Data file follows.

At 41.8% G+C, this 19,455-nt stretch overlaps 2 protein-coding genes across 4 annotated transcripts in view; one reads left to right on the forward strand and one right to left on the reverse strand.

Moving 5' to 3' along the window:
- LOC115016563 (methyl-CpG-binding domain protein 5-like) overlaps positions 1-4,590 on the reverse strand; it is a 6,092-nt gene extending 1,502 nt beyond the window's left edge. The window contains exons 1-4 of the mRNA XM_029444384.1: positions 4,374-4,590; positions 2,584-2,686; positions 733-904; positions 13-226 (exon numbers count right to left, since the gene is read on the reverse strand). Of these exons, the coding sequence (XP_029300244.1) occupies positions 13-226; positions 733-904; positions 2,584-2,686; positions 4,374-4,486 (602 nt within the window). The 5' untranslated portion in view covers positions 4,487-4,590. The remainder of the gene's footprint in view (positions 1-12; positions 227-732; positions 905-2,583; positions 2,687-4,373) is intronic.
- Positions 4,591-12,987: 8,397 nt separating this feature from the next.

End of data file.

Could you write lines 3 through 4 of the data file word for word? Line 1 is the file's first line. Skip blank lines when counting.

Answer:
- LOC115016563 (methyl-CpG-binding domain protein 5-like) overlaps positions 1-4,590 on the reverse strand; it is a 6,092-nt gene extending 1,502 nt beyond the window's left edge. The window contains exons 1-4 of the mRNA XM_029444384.1: positions 4,374-4,590; positions 2,584-2,686; positions 733-904; positions 13-226 (exon numbers count right to left, since the gene is read on the reverse strand). Of these exons, the coding sequence (XP_029300244.1) occupies positions 13-226; positions 733-904; positions 2,584-2,686; positions 4,374-4,486 (602 nt within the window). The 5' untranslated portion in view covers positions 4,487-4,590. The remainder of the gene's footprint in view (positions 1-12; positions 227-732; positions 905-2,583; positions 2,687-4,373) is intronic.
- Positions 4,591-12,987: 8,397 nt separating this feature from the next.